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Rent Seeking and Inclusiveness

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Abstract

This paper develops a model of political support in which governments gain support by creating wealth and also by creating rent, which gives rise to rent seeking, a major cause of inequality and poor economic performance. Rent seeking links the economic and political systems. A low rent-seeking option maximizes support only when “inclusiveness,” as defined and measured here, is high. The effects of inclusiveness on economic variables are examined, along with how the quest for political support causes inclusiveness to change. Depending on comparative political advantage, this quest can become the road to serfdom or the road to an inclusive polity, a kind of political invisible hand. The approach here avoids problems associated with the minimal "winning coalition" of selectorate theory.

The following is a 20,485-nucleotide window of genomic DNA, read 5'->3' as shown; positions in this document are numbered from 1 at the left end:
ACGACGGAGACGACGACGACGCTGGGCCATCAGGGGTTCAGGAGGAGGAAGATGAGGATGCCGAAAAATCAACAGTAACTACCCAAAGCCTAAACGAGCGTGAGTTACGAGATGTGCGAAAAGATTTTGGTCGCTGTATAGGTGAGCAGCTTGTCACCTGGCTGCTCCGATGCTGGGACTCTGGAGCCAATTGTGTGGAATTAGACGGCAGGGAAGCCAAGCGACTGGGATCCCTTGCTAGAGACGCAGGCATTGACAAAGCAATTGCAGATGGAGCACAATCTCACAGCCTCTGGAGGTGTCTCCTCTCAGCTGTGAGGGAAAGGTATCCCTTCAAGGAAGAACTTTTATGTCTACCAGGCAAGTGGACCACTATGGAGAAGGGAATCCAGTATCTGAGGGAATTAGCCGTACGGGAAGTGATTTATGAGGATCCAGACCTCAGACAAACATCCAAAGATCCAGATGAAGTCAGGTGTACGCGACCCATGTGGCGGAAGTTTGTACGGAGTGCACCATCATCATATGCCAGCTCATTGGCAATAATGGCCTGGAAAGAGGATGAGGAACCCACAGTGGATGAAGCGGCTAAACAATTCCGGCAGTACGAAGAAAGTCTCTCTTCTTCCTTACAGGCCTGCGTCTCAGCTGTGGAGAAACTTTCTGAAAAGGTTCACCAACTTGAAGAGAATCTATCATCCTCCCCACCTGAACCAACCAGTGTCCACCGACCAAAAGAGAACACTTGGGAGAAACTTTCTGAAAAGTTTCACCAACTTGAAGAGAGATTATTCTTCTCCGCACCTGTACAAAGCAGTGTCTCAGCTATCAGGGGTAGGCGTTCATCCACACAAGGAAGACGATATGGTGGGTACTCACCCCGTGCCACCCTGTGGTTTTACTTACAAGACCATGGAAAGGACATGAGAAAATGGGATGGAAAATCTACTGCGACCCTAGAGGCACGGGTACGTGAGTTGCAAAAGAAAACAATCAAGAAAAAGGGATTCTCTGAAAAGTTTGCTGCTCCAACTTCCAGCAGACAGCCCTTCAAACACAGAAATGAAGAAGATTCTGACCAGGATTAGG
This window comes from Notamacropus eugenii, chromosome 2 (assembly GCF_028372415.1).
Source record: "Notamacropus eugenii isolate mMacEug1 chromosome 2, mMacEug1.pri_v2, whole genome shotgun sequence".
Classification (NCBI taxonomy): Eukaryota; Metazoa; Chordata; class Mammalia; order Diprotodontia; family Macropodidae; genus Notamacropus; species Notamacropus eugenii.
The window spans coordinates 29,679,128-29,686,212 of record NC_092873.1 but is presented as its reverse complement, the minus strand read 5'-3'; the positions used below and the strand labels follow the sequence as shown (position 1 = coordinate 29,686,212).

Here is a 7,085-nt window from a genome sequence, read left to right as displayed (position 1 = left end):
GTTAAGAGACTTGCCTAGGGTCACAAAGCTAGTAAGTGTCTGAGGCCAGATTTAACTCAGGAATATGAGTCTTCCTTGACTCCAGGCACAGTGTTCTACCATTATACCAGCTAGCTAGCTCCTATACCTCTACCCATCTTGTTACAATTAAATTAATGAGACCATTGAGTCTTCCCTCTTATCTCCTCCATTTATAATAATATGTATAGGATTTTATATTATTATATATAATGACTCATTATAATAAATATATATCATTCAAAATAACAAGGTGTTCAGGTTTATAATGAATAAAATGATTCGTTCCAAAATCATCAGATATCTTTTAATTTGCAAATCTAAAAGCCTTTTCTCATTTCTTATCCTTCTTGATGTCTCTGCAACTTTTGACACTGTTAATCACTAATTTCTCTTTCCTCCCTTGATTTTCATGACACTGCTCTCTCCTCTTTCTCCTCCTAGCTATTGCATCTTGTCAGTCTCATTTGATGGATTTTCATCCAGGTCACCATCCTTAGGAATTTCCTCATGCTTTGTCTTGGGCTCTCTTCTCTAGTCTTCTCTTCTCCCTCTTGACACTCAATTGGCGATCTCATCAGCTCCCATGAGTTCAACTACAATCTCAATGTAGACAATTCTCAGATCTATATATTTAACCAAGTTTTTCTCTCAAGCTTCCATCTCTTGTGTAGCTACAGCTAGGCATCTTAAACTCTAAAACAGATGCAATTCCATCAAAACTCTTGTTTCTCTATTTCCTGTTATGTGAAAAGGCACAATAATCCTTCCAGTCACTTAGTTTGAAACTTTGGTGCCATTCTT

Suggested Citation

  • Richard L. Carson, 2009. "Rent Seeking and Inclusiveness," Carleton Economic Papers 09-05, Carleton University, Department of Economics, revised 19 Dec 2016.
  • Handle: RePEc:car:carecp:09-05
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    References listed on IDEAS

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    More about this item

    Keywords

    Rent seeking; inclusivenes; spolitical support; comparative political advantage;

    JEL classification:

    • D72 - Microeconomics - - Analysis of Collective Decision-Making - - - Political Processes: Rent-seeking, Lobbying, Elections, Legislatures, and Voting Behavior
    • H00 - Public Economics - - General - - - General
    • H19 - Public Economics - - Structure and Scope of Government - - - Other

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